BEST also showed that the earth has been just as warm in the past, and has experienced faster climate changes in the last 1000 years – adding to the evidence refuting that cO2 is the issue.

Alan April 20, 2012 at 3:16 pm

Here is a quotation from one of the BEST reports.

“In this paper, this framework is applied to the Global
Historical Climatology Network land temperature dataset to present a new global land
temperature reconstruction from 1800 to present with error uncertainties that include many key
effects. In so doing, we find that the global land mean temperature has increased by 0.911 ±
0.042 C since the 1950s (95% confidence for statistical and spatial uncertainties). This change is
consistent with global land-surface warming results previously reported, but with reduced
uncertainty.”

Have you read any of them?

Typhoon Jim April 19, 2012 at 11:50 am

I would imagine that it’s important not to toot that particular horn too loudly if you’re a climate change skeptic, for fear of self-hoisting.

Bill April 19, 2012 at 11:54 am

You might think of some solutions to this problem one of which was not readily available ten two fifteen years ago:

Require the publication of the data along with the paper as a pdf file or excel sheet.

There is another benefit of this: you could do metadata studies just using google to assemble data across many studies without having to contact the author for his data.

david April 19, 2012 at 12:16 pm

Most science is less about extracting a non-obvious signal from straightforwardly collected data, than about collecting difficult data itself.

There is a tradition in some fields (but not others) to grant laboratories that do the latter a monopoly over the former, which complicates demands to “release the data” (Lenski affair, etc – scientific practice standards will happily accept that whilst Lenski’s lab is obliged to release an ancestral strain of the E. Coli sample, or the results of any statistical analysis relevant to paper claims, Lenski is wholly entitled to refuse to release the raw output of any machines used to analyze the bacteria, or any potentiated strains at all – otherwise, everyone would want to run the final step but not do the gruntwork. Scientists in these fields naturally regard the intermediate steps as not “data” in the context).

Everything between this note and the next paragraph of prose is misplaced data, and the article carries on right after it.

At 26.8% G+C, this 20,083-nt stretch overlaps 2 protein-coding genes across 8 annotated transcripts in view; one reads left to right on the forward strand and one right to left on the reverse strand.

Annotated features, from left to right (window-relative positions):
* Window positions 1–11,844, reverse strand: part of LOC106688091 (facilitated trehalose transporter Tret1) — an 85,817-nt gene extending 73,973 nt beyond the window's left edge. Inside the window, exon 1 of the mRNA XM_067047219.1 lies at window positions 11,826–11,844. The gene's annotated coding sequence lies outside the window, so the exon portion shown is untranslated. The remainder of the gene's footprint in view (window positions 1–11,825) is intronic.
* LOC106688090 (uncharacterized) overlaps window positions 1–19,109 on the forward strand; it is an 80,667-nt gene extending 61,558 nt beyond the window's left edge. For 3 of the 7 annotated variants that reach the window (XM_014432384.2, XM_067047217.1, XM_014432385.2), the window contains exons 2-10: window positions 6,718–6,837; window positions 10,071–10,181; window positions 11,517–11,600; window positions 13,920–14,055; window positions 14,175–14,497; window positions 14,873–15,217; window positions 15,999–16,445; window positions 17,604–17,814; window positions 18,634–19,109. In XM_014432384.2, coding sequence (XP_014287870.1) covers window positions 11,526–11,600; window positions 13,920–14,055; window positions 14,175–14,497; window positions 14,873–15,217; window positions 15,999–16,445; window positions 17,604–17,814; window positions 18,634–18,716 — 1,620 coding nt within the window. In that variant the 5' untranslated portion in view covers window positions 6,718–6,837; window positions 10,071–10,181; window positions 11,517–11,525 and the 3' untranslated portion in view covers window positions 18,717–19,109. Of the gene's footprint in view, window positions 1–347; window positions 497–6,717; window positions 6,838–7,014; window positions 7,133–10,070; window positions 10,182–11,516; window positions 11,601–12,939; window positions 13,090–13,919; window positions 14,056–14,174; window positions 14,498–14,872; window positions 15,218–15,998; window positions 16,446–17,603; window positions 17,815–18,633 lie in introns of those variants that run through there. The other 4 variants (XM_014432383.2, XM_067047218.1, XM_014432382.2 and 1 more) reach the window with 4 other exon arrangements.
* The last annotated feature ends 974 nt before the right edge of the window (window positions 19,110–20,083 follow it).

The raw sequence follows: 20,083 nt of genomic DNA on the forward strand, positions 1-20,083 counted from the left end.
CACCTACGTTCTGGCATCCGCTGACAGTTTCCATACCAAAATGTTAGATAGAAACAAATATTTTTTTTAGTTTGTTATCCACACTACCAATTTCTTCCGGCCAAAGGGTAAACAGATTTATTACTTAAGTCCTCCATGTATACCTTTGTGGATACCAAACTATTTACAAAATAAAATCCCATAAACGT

Bill April 19, 2012 at 12:20 pm

Yes, but if the data is disclosed, you can replicate (or try to replicate a small set) to determine if the larger set is valid. Releasing the data reduces the costs of challenging it.

david April 19, 2012 at 12:35 pm

In those fields where the main difficulty is collecting data, the “data” is “we took this strain of bacteria and did X, Y and Z to it”. How do you package this in a PDF or an Excel sheet? The relevant fields already regard describing the required steps as having released the data, by both prevailing ethical and legal interpretation.

What you’re really demanding is that any electronic records generated during the analytical stage be released as well, which is not quite the same as demanding “the data”. Like Lenski, the laboratory would just respond that the records alone are scientifically meaningless. Such is how the experimental sciences view the meaning of “data”.

Bill April 19, 2012 at 2:45 pm

david,

My experience with economist, as compared to economists when they serve as expert witnesses, is that the survey or dataset is not published. As to science, if the issue is that it is some format question, ie, excel or pdf., the solution would be to define the disclosure to address the problem: to borrow from deposition subpoenae, “documents and data sufficient to show and permit a third party to verify”. Hope this answers your excel or pdf issue.

david April 20, 2012 at 12:35 am

It doesn’t, because most sciences are not like economics and you seem to be failing to understand this. Surveying is straightforward, but most experimental sciences are not.

Bill April 20, 2012 at 4:05 pm